Ananya Bhattacharya / Quartz
Several Instagram accounts yesterday posted stories with chats from a group titled “bois locker room.” The group’s members, seemingly belonging to some reputed schools in Delhi, purportedly made derogatory comments about women and morphed their bodies in the group chat.
Additional Sources: Women & Politics: Changing Trends and Emerging Patterns
Ananya Bhattacharya / World Bank Group
Additional Sources: The Social Lives of Married Women
Ananya Bhattacharya / Oxfam
Opening all-woman police stations (WPS) increased crime reportage by a significant 22% in the world’s most dangerous country for women, according to a June 2018 study. This is because women are more comfortable approaching these stations. In areas with a WSP, there was a 21.4% rise in the rates of violence committed against women, a city-level analysis revealed. At the state-level, too, the results were consistent, posting a 22.5% jump.
“Once women enter campuses, there needs to be a much more inclusive approach to their educational experience. Gender-based curfews and restrictions must be lifted, “manels” during fests and conclaves must be discouraged, and initiatives must be rolled out to encourage woman students to participate in all aspects of the engineering life.”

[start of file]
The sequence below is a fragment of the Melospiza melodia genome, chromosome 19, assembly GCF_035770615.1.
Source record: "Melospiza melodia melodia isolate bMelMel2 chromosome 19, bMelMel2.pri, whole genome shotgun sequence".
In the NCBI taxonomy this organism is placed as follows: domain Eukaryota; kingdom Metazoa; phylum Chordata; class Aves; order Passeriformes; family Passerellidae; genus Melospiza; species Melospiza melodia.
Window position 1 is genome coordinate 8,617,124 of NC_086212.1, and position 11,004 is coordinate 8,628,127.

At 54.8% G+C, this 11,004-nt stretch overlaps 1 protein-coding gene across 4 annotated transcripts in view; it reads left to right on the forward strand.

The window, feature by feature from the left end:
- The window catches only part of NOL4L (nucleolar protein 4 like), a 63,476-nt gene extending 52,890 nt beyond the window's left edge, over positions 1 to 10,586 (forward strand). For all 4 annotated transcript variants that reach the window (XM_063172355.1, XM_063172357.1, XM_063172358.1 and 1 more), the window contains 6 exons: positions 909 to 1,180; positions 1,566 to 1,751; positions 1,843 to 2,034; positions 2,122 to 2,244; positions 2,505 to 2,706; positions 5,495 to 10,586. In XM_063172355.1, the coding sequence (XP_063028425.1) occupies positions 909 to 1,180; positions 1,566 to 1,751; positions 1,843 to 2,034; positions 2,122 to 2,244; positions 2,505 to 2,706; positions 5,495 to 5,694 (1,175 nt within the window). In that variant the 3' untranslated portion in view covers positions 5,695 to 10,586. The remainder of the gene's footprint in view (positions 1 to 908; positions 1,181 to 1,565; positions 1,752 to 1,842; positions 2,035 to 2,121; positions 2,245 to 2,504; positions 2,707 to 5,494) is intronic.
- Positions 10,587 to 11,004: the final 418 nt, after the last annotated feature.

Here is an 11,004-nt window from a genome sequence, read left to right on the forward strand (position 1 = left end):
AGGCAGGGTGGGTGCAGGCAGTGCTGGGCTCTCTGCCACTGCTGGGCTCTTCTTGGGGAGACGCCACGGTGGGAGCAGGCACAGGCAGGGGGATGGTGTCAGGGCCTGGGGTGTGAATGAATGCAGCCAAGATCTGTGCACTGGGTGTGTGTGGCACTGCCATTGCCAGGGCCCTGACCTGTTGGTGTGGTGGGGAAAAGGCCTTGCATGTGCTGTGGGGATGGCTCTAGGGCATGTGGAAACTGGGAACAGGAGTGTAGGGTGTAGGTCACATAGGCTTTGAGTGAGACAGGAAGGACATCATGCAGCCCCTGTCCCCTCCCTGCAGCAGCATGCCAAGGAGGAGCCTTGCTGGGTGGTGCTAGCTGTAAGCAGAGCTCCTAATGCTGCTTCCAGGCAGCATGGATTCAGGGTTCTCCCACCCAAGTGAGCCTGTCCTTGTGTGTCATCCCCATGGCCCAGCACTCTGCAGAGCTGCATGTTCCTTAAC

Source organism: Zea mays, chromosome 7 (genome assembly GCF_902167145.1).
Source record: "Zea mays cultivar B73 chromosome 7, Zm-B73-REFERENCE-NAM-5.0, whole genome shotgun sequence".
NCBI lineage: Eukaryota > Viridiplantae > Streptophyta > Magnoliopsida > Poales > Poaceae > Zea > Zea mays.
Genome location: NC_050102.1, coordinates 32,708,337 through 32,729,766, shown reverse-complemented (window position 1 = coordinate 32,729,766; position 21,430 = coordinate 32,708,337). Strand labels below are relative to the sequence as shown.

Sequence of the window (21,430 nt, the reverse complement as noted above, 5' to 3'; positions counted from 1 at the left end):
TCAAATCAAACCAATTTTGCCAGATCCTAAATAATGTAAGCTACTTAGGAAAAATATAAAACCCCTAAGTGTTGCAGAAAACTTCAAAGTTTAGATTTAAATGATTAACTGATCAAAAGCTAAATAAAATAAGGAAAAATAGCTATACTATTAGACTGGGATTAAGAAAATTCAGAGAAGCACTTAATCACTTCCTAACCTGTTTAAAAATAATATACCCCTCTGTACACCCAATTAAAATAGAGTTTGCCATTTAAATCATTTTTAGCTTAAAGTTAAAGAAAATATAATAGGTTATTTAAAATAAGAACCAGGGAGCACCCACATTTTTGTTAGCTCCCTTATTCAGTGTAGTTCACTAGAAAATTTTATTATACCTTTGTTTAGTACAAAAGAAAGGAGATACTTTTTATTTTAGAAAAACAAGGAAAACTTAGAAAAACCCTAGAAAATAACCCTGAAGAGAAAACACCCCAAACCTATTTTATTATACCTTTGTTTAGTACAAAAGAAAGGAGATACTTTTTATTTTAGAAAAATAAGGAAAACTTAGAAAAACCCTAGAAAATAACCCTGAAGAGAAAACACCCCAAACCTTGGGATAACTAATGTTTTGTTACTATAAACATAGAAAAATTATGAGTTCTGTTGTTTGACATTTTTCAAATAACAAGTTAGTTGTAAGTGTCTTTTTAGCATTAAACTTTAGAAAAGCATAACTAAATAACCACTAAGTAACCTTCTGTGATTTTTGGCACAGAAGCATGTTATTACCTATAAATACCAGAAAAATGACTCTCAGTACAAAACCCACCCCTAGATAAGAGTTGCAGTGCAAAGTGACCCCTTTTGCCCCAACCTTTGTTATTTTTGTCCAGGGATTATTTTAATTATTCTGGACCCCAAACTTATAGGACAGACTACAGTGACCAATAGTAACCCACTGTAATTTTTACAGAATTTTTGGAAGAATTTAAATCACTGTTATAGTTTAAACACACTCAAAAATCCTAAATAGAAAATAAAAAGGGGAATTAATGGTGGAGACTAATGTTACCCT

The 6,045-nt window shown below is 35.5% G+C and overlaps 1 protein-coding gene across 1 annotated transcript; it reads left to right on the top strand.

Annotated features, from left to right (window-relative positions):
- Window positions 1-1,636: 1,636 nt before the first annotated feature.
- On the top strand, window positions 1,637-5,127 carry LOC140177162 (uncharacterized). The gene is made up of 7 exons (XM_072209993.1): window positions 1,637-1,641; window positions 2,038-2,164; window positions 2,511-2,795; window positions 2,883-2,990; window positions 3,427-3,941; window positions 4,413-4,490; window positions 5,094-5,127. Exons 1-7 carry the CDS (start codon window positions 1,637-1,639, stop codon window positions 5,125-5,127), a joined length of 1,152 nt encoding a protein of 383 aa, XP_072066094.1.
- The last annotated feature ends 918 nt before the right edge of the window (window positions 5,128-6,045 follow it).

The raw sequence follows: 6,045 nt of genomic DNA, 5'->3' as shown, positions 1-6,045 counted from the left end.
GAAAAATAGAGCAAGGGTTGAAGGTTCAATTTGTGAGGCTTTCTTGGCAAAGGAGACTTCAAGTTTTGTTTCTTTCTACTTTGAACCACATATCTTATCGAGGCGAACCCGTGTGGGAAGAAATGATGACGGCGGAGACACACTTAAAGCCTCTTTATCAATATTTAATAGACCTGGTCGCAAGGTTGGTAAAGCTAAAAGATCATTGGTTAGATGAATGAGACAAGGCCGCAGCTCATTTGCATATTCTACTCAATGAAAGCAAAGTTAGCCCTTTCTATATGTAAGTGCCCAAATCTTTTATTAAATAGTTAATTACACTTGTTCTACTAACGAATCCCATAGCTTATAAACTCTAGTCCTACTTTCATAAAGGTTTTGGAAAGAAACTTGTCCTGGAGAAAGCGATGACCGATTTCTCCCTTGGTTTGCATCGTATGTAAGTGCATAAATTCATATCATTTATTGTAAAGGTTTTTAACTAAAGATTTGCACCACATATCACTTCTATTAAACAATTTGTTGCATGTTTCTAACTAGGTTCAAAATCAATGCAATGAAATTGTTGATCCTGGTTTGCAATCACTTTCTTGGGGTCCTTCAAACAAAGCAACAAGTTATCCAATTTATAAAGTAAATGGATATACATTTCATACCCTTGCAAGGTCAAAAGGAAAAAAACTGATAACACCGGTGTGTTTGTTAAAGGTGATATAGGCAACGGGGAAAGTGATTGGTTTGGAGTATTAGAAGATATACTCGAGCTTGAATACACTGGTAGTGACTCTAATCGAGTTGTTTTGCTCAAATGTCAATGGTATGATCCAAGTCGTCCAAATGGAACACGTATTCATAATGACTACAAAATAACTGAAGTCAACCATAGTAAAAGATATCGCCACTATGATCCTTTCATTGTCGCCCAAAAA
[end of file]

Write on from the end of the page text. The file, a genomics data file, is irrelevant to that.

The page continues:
While the technology itself is not faulty, some experts question the usability of panic buttons. In India, women—the target demographic for panic button usage—are 36% less likely to own a mobile phone than a man, according to GSMA, a worldwide mobile operators network. In the hinterlands, this disparity is even wider with only 12% of women using a phone. This is especially worrisome since between Jan. 01, 1984 and Dec. 31, 2009, almost 80% of rapes were committed in rural areas.
Just 29% of all internet users in the country are female, according to a report by the United Nations Children’s Fund (UNICEF). The 42 percentage point “digital gender gap” among internet users in India is far more extreme than the global divide. Across the world, 56% of all internet users were men in 2017, compared to 44% women.
Ananya BhattacharyaDan Kopf / Quartz
Across socioeconomic classes, women are increasingly enrolling and completing postsecondary education, while, even as opportunities for people without a college education shrink, men’s rates of graduation remain relatively stagnant. In 2015, the most recent year for which data is available, 72.5 percent of females who had recently graduated high school were enrolled in a two-year or four-year college, compared to 65.8 percent of men. That’s a big difference from 1967, when 57 percent of recent male high-school grads were in college, compared to 47.2 percent of women.